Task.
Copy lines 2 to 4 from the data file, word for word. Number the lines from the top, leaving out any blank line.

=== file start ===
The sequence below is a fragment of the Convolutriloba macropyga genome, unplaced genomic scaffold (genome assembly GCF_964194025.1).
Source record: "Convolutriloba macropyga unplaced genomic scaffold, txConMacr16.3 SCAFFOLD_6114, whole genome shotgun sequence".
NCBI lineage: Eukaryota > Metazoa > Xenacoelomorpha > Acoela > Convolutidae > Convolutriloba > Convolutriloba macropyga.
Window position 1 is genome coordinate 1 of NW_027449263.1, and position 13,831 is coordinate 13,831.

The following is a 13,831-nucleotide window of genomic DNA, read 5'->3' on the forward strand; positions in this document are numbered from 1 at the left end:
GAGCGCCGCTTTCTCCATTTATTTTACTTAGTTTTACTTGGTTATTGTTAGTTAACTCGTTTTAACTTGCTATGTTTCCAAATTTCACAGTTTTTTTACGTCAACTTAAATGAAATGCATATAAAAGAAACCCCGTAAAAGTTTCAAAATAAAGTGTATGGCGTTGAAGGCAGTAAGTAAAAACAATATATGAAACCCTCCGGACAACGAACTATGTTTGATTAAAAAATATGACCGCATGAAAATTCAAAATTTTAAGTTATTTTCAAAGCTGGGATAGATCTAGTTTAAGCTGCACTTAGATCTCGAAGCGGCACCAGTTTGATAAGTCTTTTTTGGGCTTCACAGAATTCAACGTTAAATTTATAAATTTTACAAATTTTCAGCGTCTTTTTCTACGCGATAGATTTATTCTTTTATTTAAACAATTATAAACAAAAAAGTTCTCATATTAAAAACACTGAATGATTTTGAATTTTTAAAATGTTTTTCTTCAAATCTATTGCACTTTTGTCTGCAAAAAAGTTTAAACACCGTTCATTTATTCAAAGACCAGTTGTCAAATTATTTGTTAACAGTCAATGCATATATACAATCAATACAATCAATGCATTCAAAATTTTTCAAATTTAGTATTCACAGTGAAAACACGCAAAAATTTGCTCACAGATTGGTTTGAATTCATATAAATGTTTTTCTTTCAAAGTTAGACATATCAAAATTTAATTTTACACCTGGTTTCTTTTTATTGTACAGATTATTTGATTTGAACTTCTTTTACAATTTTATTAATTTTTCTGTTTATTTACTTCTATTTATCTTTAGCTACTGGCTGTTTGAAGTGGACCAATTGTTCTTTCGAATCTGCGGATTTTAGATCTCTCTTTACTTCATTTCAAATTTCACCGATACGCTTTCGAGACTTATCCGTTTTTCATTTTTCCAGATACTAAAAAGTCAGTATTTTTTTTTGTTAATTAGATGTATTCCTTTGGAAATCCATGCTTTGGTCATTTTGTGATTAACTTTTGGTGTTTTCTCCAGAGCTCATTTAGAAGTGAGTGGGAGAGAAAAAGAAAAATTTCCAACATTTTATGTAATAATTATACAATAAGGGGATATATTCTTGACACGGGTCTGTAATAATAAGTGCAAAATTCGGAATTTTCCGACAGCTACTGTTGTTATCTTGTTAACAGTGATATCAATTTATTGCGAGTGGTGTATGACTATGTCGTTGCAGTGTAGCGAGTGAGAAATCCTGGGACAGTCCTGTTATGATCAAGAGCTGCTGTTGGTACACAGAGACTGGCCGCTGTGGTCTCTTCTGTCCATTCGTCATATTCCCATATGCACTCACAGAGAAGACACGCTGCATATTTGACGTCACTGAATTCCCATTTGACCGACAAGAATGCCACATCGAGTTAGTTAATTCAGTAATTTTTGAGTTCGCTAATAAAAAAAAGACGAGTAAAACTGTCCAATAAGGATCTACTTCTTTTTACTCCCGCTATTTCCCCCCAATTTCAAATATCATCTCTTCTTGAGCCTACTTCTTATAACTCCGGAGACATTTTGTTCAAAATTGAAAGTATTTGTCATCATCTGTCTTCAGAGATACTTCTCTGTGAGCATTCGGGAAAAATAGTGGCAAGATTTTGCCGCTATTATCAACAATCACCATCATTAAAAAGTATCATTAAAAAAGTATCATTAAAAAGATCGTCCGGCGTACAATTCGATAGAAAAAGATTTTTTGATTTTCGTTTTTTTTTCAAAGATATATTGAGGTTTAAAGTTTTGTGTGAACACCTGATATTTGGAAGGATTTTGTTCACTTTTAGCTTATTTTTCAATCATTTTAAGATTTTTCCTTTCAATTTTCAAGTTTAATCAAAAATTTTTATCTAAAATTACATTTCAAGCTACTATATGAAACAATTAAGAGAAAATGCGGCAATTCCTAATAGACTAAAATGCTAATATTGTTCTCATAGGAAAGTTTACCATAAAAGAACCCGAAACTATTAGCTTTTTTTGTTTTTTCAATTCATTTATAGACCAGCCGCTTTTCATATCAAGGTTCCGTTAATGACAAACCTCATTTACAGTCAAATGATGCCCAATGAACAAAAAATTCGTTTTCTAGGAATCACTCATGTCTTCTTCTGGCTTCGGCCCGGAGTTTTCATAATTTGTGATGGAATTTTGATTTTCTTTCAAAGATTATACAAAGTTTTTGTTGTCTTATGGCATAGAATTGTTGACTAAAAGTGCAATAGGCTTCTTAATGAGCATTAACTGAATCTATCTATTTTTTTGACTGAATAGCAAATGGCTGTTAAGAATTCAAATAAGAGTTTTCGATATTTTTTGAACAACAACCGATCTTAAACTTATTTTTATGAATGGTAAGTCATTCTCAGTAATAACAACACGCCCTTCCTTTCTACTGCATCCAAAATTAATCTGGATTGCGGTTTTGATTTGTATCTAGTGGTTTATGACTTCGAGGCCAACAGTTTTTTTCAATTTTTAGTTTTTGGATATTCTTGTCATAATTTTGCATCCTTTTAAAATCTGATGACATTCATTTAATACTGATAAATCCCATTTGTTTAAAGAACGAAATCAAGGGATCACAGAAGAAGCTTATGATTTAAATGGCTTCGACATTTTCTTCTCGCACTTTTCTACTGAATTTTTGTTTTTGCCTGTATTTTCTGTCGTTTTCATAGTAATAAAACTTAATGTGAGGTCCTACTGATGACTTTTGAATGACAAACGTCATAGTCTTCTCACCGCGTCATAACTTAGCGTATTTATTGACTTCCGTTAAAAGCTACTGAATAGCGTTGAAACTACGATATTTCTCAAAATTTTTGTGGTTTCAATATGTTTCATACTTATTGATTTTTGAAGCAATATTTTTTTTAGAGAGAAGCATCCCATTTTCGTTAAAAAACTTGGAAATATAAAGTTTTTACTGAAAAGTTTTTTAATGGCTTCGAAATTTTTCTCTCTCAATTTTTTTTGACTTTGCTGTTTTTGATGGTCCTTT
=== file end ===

Source record: "Convolutriloba macropyga unplaced genomic scaffold, txConMacr16.3 SCAFFOLD_6114, whole genome shotgun sequence".
NCBI lineage: Eukaryota > Metazoa > Xenacoelomorpha > Acoela > Convolutidae > Convolutriloba > Convolutriloba macropyga.
Window position 1 is genome coordinate 1 of NW_027449263.1, and position 13,831 is coordinate 13,831.